Last updated on Jan 18th, 2021 at 11:14 am

Game viewing is an essential â??must-doâ?? for most people visiting South Africa, and a fundamental experience that locals shouldnâ??t miss.

However, the question is where, and how, to see a good range of African animals in an authentic environment, away from the frequent madding crowds of tourists.

Tangala Private Camp

There are many choices, but having discovered one of the countryâ??s best-kept secrets, Tangala Private Camp in the south of Thornybush Game Reserve in Limpopo Province, I wouldnâ??t choose to go anywhere else.

Itâ??s close to South Africaâ??s largest national park, the world-renowned Kruger; and to the west of Timbavati Private Nature Reserve, home of the famous white lions, and one of 20 private parks that form the Greater Kruger National Park where animals come and go at will.

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Off-the-grid camp

The camp is off the electricity grid and rainwater is collected for use along with borehole water. In tune with their policy of eco-sustainability, there is some solar power, while gas is used to heat water, and paraffin to power lamps. Food is often cooked over an open fire.

Tangala is also unfenced, and so the sound of lions roaring outside your bedroom window in the middle of the night is not uncommon.

Accommodation is beautifully comfortable, and the food deliciously wholesome

With only five thatched one-bedroom en suite units, they can accommodate a maximum of ten people. Furthermore, the units are positioned away from one another, so you never feel as if you might have to jostle for privacy.

Created to maximize shelter from the hot African sun, access to the rooms is up relatively steep ramps designed to deter even the most intrepid wild animals. Each has its own private porch, and inside, a generous shower, basin and separate loo. Cozy twin beds are draped with lavish mosquito nets and windows shaded with latte â?? the perfect place for a lazy afternoon siesta out of the sun.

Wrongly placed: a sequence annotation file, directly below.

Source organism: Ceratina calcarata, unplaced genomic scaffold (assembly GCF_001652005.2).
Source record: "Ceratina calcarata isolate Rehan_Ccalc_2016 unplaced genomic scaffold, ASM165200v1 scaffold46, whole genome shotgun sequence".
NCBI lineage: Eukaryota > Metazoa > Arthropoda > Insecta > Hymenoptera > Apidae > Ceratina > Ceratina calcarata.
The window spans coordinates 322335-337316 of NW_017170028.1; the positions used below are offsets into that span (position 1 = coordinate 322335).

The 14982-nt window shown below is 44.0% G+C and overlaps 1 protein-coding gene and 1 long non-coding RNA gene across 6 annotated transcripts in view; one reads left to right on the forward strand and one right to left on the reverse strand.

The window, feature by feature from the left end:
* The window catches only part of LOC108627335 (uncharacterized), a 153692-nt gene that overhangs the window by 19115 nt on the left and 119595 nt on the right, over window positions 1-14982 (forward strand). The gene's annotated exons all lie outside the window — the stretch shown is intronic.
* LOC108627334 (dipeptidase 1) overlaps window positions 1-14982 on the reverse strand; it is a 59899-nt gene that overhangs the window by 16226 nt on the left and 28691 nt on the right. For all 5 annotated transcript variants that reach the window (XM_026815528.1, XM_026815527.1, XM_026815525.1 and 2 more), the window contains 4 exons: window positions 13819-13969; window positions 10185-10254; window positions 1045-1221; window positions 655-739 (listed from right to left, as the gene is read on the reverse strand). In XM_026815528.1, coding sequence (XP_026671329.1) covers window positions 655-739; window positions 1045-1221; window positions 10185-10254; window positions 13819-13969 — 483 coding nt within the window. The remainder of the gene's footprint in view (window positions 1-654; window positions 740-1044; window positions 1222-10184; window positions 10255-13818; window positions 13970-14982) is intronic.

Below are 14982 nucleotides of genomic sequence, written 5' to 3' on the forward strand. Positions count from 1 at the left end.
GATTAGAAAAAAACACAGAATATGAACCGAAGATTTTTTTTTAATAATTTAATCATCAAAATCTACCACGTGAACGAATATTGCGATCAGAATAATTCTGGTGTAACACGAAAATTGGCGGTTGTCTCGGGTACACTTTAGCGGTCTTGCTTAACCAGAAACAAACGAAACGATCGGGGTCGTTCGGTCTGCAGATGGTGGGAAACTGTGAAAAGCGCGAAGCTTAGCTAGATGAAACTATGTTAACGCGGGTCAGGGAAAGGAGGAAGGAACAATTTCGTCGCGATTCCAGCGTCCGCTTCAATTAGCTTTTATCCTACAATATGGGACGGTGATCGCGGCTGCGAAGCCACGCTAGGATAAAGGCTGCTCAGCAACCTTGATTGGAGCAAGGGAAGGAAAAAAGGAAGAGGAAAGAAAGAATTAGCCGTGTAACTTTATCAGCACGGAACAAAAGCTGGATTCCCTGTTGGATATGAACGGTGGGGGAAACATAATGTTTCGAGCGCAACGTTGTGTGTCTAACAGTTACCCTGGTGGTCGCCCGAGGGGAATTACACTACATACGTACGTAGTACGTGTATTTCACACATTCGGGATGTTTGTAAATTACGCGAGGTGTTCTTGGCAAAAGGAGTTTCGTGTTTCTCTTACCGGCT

Expansive deck and bar

Central to the camp is an expansive deck and thatched living area with a bar, dining tables and comfy couches. This is where you eat, drink and socialize, and meet twice a day before going out into the park on early morning and late afternoon game drives.

Itâ??s also a prime place to view the birds and animals that make their way to the nearby waterhole to drink.

Big Five and numerous birds and reptiles

Thornybush, itself, is home to 48 mammal species, including the Big Five; as well as about 230 bird species and 54 reptile species. There are 13 commercial lodges and camps in the park. Tangala is the only one that isnâ??t fenced, and undoubtedly the venue that offers the most authentic African safari experience in the area.

There are no fences between the individual farms, and the whole park currently incorporates 15 200 hectares of bushveld, that allows animals to move freely.

Life here is simple â?? and if youâ??re as lucky as I was in terms of game viewing, simply superb.

Highlights of my stay at Tangala

There were many special moments in the few days I spent at Tangala Private Camp; these are just a few of the best:

  • My first half hour in the reserve on a hot summerâ??s day in November. Itâ??s only a 7-km drive from the gate to the camp, but I saw zebra, buffalo and white rhino soaking in a water hole together, curious giraffes, antelope and warthogs.

  • The heart-stopping, riveting moment when a male lion visited the camp in the early hours of the morning. Itâ??s a gut-wrenching sound that I first heard while camping in the Kalahari Gemsbok National Park many years ago, and one that is unforgettably primordial.

  • Watching a huge herd of buffalo drinking at the deck waterhole early one morning; and then move away as if in perfect unison.

  • Seeing a female cheetah lazily watch us after sheâ??d devoured her kill.

  • Tracking a young, inexperienced male leopard and then watching him try to make supper out of warthogs nearly his size. That evening the warthogs got away.

  • Following buffalo as they chased a small pride of lions, bellowing aggressively behind them; then watching the lions keep watch from their place of safety.